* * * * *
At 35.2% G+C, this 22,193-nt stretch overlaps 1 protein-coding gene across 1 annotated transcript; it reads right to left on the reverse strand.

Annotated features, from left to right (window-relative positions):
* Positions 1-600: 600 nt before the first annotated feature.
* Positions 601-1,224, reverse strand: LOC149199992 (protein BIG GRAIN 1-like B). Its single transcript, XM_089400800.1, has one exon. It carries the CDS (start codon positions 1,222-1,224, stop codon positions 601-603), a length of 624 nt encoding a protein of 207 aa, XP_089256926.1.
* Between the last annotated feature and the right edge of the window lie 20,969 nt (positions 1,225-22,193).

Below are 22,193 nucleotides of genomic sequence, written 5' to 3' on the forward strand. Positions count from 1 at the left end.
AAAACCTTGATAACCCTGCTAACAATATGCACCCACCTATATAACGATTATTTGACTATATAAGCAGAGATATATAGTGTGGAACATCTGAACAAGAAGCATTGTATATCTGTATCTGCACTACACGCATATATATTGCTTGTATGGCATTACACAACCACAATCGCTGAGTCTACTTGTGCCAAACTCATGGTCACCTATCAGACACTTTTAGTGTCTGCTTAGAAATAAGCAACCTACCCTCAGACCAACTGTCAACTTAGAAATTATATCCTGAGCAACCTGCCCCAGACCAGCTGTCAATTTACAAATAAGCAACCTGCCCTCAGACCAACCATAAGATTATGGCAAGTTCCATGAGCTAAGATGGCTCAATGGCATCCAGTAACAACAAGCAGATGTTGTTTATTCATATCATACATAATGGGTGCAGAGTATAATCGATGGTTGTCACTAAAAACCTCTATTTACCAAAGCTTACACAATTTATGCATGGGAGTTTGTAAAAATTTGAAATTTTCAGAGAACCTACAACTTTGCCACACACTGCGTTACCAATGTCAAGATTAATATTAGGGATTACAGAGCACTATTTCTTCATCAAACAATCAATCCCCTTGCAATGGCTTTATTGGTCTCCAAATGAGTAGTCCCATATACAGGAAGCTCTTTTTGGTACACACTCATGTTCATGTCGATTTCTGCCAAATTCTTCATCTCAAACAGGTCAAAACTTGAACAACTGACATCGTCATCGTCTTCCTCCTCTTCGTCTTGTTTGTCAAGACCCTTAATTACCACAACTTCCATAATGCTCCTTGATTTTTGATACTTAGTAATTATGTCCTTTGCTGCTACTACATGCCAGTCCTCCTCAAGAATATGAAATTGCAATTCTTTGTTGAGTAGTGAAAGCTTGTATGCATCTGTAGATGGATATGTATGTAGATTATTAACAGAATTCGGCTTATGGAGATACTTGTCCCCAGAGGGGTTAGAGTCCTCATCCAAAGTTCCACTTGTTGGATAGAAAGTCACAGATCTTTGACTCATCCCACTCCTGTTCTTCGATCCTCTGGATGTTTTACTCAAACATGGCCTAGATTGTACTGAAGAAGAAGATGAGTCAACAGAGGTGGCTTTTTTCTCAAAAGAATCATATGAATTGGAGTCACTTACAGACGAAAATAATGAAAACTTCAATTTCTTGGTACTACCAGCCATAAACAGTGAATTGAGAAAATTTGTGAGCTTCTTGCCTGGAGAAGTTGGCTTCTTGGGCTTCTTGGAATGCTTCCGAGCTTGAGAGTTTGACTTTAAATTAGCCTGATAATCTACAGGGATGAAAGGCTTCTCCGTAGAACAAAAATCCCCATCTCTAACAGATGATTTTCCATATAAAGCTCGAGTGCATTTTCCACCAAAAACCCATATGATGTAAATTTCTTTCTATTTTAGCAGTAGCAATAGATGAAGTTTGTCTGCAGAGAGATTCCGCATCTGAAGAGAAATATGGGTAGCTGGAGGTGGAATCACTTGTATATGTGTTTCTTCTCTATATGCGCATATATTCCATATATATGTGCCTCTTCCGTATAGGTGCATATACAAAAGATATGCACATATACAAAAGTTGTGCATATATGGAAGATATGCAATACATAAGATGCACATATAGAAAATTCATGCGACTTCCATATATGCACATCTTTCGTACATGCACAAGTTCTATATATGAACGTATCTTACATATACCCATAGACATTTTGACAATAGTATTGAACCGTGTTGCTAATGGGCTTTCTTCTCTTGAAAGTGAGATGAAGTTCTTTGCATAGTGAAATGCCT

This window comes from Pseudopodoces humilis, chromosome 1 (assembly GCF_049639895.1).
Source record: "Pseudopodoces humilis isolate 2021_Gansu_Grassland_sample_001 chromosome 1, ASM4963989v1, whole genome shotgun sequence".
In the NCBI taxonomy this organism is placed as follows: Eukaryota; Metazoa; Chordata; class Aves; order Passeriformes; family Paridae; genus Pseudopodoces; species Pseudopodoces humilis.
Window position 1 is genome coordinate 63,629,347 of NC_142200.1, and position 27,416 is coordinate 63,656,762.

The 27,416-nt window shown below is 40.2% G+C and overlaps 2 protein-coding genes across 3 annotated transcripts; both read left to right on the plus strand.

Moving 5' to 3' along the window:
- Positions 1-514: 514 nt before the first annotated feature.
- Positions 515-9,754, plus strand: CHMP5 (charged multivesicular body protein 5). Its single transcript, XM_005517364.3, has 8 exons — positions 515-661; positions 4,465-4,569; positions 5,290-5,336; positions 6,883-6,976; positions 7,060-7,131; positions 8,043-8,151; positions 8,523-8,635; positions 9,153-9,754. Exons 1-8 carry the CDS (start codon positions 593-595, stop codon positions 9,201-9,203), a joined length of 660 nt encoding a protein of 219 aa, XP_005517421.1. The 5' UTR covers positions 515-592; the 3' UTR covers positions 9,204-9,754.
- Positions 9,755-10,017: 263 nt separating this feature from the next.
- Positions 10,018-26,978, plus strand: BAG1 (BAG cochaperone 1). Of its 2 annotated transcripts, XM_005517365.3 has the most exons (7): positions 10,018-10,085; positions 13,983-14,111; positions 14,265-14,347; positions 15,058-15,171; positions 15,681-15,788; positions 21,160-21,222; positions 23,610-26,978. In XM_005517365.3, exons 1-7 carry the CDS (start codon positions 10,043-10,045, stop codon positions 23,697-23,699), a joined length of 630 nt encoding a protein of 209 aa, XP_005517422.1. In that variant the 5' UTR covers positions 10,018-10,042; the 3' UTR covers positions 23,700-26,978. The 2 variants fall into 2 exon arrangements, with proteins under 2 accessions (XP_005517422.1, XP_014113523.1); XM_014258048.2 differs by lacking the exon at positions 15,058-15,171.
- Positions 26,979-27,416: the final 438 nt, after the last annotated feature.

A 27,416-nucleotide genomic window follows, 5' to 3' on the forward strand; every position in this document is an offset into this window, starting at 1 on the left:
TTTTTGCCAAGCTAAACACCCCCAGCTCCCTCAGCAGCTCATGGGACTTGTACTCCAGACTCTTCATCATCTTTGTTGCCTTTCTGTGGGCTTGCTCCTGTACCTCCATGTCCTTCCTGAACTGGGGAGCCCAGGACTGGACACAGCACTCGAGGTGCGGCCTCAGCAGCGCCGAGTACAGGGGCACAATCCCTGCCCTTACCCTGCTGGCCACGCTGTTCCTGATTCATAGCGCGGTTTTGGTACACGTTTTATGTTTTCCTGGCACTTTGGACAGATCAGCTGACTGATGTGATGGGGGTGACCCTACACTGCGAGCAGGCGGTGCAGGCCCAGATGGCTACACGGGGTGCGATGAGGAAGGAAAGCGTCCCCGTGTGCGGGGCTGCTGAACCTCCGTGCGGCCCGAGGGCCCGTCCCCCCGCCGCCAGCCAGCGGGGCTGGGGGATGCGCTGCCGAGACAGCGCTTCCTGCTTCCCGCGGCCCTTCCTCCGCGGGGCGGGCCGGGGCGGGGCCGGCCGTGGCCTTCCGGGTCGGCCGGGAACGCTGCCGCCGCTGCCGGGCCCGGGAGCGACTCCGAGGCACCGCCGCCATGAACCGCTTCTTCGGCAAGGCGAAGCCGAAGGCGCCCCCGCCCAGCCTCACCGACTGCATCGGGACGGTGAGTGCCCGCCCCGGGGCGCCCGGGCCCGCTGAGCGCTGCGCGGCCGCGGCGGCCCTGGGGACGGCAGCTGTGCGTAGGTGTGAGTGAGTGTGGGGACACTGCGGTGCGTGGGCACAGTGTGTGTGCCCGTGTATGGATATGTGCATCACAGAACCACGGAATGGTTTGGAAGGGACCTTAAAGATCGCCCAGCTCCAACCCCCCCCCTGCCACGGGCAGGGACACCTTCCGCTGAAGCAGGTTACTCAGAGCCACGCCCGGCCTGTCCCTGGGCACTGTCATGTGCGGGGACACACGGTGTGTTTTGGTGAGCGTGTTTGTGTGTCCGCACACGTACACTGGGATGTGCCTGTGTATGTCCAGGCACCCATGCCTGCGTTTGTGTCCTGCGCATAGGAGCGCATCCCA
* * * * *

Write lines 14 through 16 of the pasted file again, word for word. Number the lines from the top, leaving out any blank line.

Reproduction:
- Positions 1-514: 514 nt before the first annotated feature.
- Positions 515-9,754, plus strand: CHMP5 (charged multivesicular body protein 5). Its single transcript, XM_005517364.3, has 8 exons — positions 515-661; positions 4,465-4,569; positions 5,290-5,336; positions 6,883-6,976; positions 7,060-7,131; positions 8,043-8,151; positions 8,523-8,635; positions 9,153-9,754. Exons 1-8 carry the CDS (start codon positions 593-595, stop codon positions 9,201-9,203), a joined length of 660 nt encoding a protein of 219 aa, XP_005517421.1. The 5' UTR covers positions 515-592; the 3' UTR covers positions 9,204-9,754.
- Positions 9,755-10,017: 263 nt separating this feature from the next.